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In This Issue: Dave's Grammy, James Intveld's Big band, and Dave's spoken word recordings.


Dave Alvin Gets Off The Interstate Just Long Enough To Win A Grammy     
by Billy Davis


James Intveld Swingin' with his big band

(furniture ad from Philadelphia Courier-Post newspaper, 10-22-00)


an unpublished work in progress BY DAVE ALVIN

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Dave Alvin Old Town School Of Folk Music - Sheffield Garden Walk , Chicago, Illinois 10/14/00    by Jay Faler

There were two Old Town shows, one at 7:30 and one at 10:00. I went to the late one, figuring the band might be more relaxed if they didn’t have to worry about the clock and a set finish time. It was a phenomenal show. They actually played more from BlackJack David than from Public Domain which kind of surprised me. They played the following songs:
Blackjack David
Out in California
California Snow
Blue Wing
New Highway
Railroad Bill
Walk Right In
What Did The Deep Sea Say
Fourth Of July
Long White Cadillac
King Of California
Goin’ Back To San Antone
Honky Tonk
Marie Marie
The crowd was very enthusiastic throughout (I went with a girl who had never seen Dave before and she loved it). Joe Terry and Brantley Kearns took most of the solos during the show and they were regularly applauded each time they finished. Rick Shea took a more supportive role and stayed more in the background than the other two guys but when he stepped up for a solo he was well received also (he was especially good on Fourth Of July).
Everything was played very well, so picking out the highlights is kind of tough. From the main set, I liked BJD, CALIFORNIA SNOW, BLUE WING, the four Public Domain songs and FOURTH OF JULY the best. I’m not sure if it’s fair to say that sixty percent of the set to be “The Best” but what can I say? It was awesome.
For the encores Dave asked for requests and of course got a dozen song titles yelled at him. When there was a break in the shouting, I called for 1968 and I got it! Dave said he rarely plays a place with a balcony, so he had to honor the request from the balcony (he laughed when I told him after the show that I was on the floor and I must have thrown my voice!). It was great to hear that one. Next, he brought out Chris Gaffney who sang the Doug Sahm song GOIN’ BACK TO SAN ANTONE and then HONKY TONK. The latter song must have lasted 10 minutes, and it really turned the place over. After yielding most of the guitar solos to Rick all night, Dave finally stepped forward and took an acoustic solo and it was just phenomenal. Everyone onstage took turns singing the chorus (“Honky Tonk all night long.”) and the crowd took the last turning singing it. It was a rousing performance and I didn’t think they would be able to top it, but they did on the next song. Dave had Chris Gaffney move over to accordion and invited Robbie Fulks (who opened the show with a well received set of his own) and they played a great Cajun-style MARIE MARIE to finish things off. It was the best version of the song I have ever heard from Dave and it generated a final round of raucous applause.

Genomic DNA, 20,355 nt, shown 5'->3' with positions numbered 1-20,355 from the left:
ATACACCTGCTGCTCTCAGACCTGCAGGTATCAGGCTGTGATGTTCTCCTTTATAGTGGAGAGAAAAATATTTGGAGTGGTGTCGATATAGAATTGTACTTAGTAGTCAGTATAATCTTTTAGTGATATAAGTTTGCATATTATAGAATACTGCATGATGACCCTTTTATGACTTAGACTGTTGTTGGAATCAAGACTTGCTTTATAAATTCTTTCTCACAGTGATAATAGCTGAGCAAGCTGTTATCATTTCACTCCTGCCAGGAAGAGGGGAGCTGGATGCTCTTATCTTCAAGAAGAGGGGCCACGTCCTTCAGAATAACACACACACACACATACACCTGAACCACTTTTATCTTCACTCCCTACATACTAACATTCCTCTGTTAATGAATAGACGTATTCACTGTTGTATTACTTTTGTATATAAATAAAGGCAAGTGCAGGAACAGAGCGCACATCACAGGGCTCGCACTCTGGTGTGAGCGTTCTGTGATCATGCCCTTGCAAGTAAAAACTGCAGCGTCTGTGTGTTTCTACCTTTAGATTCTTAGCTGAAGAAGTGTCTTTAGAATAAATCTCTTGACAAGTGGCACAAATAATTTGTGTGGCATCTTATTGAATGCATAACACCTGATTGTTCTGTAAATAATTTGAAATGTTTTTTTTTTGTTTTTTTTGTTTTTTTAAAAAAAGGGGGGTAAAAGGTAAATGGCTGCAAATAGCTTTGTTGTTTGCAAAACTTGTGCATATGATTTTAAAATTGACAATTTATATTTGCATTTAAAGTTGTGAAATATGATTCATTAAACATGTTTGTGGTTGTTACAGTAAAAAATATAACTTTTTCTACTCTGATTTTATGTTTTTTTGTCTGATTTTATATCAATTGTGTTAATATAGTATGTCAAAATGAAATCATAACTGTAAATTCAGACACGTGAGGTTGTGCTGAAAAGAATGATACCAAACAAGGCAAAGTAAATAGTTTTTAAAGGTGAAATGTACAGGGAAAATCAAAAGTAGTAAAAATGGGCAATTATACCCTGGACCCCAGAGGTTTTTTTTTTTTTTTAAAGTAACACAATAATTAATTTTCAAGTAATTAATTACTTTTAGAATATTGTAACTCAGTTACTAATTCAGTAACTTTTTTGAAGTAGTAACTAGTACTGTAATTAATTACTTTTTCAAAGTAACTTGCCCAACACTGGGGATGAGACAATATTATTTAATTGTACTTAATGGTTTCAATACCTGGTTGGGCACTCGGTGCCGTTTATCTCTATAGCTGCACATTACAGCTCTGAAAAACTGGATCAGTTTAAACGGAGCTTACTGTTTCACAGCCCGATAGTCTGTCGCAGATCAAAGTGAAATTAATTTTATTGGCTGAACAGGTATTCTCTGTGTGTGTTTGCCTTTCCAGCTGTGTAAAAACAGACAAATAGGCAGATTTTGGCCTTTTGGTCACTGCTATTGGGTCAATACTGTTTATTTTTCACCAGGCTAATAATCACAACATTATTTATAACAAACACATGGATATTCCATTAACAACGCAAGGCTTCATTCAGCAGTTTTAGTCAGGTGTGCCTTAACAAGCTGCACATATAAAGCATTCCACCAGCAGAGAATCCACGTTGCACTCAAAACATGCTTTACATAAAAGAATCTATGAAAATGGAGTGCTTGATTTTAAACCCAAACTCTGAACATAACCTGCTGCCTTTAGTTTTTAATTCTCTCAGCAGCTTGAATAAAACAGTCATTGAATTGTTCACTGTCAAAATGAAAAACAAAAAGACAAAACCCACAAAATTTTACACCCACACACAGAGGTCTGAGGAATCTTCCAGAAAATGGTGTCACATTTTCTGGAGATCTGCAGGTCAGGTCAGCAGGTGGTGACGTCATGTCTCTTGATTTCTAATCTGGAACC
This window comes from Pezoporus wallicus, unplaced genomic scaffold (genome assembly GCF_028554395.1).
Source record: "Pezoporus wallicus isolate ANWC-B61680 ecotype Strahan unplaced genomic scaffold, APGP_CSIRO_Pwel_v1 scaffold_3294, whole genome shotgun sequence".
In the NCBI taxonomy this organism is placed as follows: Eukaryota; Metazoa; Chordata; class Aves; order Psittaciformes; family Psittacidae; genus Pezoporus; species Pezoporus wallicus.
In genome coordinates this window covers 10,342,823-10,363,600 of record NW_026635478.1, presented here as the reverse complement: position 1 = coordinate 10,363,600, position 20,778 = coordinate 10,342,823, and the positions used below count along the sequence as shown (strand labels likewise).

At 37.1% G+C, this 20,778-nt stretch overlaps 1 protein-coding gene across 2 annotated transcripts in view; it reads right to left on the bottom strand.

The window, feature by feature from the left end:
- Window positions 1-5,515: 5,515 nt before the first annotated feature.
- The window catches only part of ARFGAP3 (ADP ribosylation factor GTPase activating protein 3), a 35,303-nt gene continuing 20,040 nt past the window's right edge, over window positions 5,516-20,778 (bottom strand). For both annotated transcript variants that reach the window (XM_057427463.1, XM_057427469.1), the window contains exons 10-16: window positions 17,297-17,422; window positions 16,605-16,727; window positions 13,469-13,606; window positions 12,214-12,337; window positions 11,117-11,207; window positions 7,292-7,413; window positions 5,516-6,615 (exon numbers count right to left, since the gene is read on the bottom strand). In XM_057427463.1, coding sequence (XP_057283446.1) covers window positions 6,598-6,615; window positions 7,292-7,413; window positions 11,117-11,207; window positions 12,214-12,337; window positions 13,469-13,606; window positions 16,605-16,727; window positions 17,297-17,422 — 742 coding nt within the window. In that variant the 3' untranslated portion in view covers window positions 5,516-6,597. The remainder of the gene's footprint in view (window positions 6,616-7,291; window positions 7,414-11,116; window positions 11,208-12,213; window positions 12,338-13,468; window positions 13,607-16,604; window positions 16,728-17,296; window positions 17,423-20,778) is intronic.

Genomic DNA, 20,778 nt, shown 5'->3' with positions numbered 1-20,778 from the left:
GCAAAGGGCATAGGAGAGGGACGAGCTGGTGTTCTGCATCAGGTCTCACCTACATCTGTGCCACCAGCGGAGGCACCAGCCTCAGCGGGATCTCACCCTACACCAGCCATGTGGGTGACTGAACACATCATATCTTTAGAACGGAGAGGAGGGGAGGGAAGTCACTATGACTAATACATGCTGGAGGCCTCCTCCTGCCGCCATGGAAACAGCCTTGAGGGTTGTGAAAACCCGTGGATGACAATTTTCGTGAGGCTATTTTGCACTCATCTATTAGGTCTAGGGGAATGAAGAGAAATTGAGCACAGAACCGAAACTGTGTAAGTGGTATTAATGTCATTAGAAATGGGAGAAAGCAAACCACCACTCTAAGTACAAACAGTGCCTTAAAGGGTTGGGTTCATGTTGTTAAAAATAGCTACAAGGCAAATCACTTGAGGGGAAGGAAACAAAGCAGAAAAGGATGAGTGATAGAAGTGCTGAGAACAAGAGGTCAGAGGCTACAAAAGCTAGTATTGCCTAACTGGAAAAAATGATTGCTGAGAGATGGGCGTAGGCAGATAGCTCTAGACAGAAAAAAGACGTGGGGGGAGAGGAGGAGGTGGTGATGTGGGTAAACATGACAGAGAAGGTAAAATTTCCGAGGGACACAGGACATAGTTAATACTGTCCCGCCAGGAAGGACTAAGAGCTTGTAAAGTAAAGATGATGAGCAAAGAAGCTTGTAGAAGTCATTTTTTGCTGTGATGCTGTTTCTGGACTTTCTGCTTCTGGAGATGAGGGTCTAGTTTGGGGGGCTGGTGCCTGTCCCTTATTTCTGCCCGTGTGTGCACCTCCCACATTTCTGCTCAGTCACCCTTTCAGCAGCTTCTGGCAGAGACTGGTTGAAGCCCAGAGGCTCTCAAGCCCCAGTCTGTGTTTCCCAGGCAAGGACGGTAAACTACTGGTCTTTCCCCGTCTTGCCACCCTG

In closing I have to tell you a story that Robbie Fulks told to introduce his SCRAPPLE song (the song is about how people in Pennsylvania will eat just about anything.)  So Robbie explains, “A guy writes me from Pennsylvania   and asks me if I want to play in his living room. I said, “Well maybe sometime if I’m passing through your area.” I quoted him a super high price, “So cough that up and I’m there.” So about two days later my agent calls and says there’s a job for me to do in Philadelphia and he asked did I happen to know of anything in between Philly and Cleveland that I could do. I said, “Yes,” and wrote back to the guy and said, “You’re in luck. I’m coming to play in your living room if you’re willing to pay that exorbitant amount of money.” He said, “Fine.”
Potentially it’s not weird because people do living room shows and house parties all the time. They invite 50 friends and charge 5 or 10 dollars a head and you play songs posing intimate.
I rolled up there on a rainy Sunday afternoon in the middle of nowhere and I see there are no people. There is just this guy who wrote to me, his friend (he and his friend split the cost. They paid like $900 a piece), the guy’s mother, his wife and his two little kids running around in the background.
So, I’m playing songs like “Every kind of music but country” and the two guys are sitting there in chairs, really into it – tapping their feett. They are so happy to have me in their living room. But off in the back, his mom and his wife are staring angrily at me from the kitchen. To them, I was this weirdo over the Internet who deprived their son and his friend of all this money that they had saved up. So, it was a very tense kind of dynamic.
After my first set, his Mom says, “Okay Robbie. We enjoyed listening to your country music. So now come and enjoy our onion sandwiches (laughs).  Now, I’m a totally optimistic guy, but onion sandwiches? It might be good? I picked up this little finger sandwich and as I’m biting into it, his Mom says, “You know the trick is that we take the sharp edge off the onions by marinating it in Miracle Whip for 48 hours in advance.” I said, “Ahhhh!”  I bravely swallowed it, said, “Thank you very much,” but it was one of the most grotesque and weird things that I have ever experienced.”  Ahh, that’s showbiz    --Jay
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